A year after Repentigny police fatally shot Andy Stark’s cousin, Jean René Junior Olivier, Black residents of the Montreal suburb are reeling.
“It’s the way that I lost him,” Stark said. “It’s not everyday that you lose a cousin, a family member, by the police force. It’s not easy.”
People gathered for a sit-in at Repentigny City Hall to commemorate Olivier, Monday evening, for a second time. He died on Aug. 1, 2021, after his mother, Marie-Mireille Bence, called police to her home for help when he was experiencing a mental health crisis.
The event coincided with Emancipation Day, which celebrates the British Empire officially abolishing slavery in 1834.
Bence says she will never forgive herself for calling the police.
“Far from helping him, they committed the worst,” Bence said to a crowd. “They murdered him before my eyes.”
“I still feel empty [without my son].”
Arlette Yashima, an organizer of the sit-in, says she had her fair share of racial profiling experiences while living in Repentigny for the past two years.
She says when she crosses paths with a police car, she knows she “will probably be stopped.”
“We are screaming for change. We are scared for our own safety,” she said. “I need to feel safe enough to know that if I have kids, my kids will be safe…. I don’t want to feel like I have to move.”
Repentigny police have documented tensions with Black residents.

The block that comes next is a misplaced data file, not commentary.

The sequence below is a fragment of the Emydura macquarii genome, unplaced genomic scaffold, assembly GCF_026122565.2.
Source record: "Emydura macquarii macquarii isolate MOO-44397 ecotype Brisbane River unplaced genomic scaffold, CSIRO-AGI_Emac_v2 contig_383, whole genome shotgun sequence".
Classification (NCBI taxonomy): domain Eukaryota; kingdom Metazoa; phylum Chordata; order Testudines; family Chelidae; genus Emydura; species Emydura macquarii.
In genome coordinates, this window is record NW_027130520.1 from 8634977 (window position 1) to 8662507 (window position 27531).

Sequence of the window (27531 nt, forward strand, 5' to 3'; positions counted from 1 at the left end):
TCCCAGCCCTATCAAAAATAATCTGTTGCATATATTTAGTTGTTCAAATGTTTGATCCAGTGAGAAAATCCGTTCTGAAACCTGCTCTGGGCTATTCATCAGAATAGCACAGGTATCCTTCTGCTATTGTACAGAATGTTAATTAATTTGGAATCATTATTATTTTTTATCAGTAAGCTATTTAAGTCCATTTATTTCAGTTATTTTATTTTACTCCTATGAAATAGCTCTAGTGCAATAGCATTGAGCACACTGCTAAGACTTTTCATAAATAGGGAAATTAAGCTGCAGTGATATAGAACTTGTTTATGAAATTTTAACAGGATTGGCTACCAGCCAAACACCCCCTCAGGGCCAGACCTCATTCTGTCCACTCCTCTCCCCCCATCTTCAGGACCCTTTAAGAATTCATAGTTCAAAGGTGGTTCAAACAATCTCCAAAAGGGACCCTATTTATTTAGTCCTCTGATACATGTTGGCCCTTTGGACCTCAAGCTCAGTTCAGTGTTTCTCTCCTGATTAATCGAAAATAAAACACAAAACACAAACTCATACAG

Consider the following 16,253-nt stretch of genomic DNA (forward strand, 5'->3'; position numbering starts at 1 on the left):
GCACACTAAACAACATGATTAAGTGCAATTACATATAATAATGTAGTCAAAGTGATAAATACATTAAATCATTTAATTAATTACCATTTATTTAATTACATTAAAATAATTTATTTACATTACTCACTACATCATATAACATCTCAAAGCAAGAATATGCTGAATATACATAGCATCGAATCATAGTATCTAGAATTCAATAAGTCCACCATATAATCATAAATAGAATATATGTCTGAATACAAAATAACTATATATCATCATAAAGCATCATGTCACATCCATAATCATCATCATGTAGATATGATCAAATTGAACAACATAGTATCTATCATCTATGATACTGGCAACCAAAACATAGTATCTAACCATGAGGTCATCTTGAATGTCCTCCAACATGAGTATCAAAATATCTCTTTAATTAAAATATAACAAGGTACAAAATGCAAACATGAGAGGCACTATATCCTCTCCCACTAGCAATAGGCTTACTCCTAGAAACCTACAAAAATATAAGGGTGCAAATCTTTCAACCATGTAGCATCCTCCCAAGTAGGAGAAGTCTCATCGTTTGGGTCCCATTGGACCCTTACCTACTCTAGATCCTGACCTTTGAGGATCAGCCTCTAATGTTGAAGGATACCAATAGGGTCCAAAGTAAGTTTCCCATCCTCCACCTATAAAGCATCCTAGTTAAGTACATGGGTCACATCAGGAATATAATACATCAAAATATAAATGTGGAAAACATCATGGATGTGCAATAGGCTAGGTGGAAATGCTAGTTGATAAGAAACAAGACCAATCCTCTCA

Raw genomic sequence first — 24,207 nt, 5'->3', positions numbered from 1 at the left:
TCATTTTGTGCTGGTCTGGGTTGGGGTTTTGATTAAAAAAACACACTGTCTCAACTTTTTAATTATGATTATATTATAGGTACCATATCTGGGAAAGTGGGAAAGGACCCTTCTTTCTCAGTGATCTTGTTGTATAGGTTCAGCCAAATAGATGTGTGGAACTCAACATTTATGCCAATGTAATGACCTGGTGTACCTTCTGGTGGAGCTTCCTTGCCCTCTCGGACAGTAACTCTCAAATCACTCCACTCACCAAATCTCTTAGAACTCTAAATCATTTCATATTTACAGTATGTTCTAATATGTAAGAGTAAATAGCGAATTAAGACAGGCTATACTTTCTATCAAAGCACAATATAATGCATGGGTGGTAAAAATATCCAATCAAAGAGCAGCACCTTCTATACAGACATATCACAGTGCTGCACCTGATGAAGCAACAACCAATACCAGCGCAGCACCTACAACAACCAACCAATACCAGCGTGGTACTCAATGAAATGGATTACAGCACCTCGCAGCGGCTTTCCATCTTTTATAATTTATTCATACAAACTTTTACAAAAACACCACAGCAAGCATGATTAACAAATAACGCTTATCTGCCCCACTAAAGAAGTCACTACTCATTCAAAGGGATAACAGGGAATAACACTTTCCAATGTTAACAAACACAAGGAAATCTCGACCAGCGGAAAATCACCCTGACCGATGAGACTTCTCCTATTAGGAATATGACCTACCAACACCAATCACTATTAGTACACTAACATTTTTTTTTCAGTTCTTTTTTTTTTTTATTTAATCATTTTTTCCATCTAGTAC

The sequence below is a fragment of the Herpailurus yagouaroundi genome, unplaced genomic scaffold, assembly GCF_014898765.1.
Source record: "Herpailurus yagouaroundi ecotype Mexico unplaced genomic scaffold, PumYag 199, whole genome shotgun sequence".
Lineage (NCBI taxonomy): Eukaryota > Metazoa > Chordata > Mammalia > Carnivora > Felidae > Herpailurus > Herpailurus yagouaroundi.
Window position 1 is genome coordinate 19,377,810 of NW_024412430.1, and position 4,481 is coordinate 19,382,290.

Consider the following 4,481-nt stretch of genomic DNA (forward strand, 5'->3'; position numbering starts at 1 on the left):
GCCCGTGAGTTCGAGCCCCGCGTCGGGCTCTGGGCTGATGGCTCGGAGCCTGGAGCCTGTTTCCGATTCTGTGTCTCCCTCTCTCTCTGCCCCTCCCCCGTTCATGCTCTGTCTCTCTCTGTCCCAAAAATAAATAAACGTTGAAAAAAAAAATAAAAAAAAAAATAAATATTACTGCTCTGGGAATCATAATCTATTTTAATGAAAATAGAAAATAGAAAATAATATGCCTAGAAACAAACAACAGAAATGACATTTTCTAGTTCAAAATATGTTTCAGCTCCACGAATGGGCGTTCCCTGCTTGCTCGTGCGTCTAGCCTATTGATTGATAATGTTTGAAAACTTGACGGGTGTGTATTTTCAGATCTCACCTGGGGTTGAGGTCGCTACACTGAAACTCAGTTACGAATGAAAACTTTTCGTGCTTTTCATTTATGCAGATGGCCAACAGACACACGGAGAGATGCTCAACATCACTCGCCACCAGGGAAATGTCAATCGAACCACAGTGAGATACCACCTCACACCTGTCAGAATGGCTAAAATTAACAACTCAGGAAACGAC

Since 2017, at least nine complaints filed to the Human Rights Commission involved the Repentigny police force.
Alain Babineau, a director of the Red Coalition — a lobby aiming to eliminate racial profiling in Canada —is calling for the “Quebec government to take over the police force.”
He says citizens sent a letter to the minister of public safety in 2019, calling for Repentigny police to be placed under trusteeship.
“There’s enough talk. There’s enough research. There’s enough discussion. We want some actions,” he said.
In September 2021, Repentigny police published an action plan, grounded in diversity, equity and inclusion goals, to implement over the next five years.
The 13-page report mentions racial profiling four times and twice it describes the practice as “allegations” made against the force.
“There is no acknowledgement in that report that racial profiling even exists,” Babineau said. “They want to get ahead of the curve to deal with allegations of racial profiling.”
For Stark, little will change in the suburb unless the police “really get to know the community.”
But he won’t hold his breath.
“Once I see it, I will believe it. But for now, I don’t believe nothing.”
For more stories about the experiences of Black Canadians — from anti-Black racism to success stories within the Black community — check out Being Black in Canada, a CBC project Black Canadians can be proud of. You can read more stories here.